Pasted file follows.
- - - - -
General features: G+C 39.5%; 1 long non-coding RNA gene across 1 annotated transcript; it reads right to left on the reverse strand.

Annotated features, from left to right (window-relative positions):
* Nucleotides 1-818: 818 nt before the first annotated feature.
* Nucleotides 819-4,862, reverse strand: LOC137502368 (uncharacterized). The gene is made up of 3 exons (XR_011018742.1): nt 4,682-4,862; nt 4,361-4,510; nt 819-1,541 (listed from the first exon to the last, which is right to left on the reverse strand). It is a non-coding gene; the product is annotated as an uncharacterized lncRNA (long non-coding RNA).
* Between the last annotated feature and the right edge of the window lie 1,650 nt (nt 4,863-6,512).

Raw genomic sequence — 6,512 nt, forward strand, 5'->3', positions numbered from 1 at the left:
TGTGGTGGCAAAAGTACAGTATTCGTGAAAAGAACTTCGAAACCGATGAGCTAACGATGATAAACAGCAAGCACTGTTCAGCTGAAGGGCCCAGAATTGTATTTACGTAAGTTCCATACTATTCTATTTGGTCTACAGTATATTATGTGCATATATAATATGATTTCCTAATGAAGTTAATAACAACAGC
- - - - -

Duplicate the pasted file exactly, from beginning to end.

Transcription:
General features: G+C 39.5%; 1 long non-coding RNA gene across 1 annotated transcript; it reads right to left on the reverse strand.

Annotated features, from left to right (window-relative positions):
* Nucleotides 1-818: 818 nt before the first annotated feature.
* Nucleotides 819-4,862, reverse strand: LOC137502368 (uncharacterized). The gene is made up of 3 exons (XR_011018742.1): nt 4,682-4,862; nt 4,361-4,510; nt 819-1,541 (listed from the first exon to the last, which is right to left on the reverse strand). It is a non-coding gene; the product is annotated as an uncharacterized lncRNA (long non-coding RNA).
* Between the last annotated feature and the right edge of the window lie 1,650 nt (nt 4,863-6,512).

Raw genomic sequence — 6,512 nt, forward strand, 5'->3', positions numbered from 1 at the left:
TGTGGTGGCAAAAGTACAGTATTCGTGAAAAGAACTTCGAAACCGATGAGCTAACGATGATAAACAGCAAGCACTGTTCAGCTGAAGGGCCCAGAATTGTATTTACGTAAGTTCCATACTATTCTATTTGGTCTACAGTATATTATGTGCATATATAATATGATTTCCTAATGAAGTTAATAACAACAGC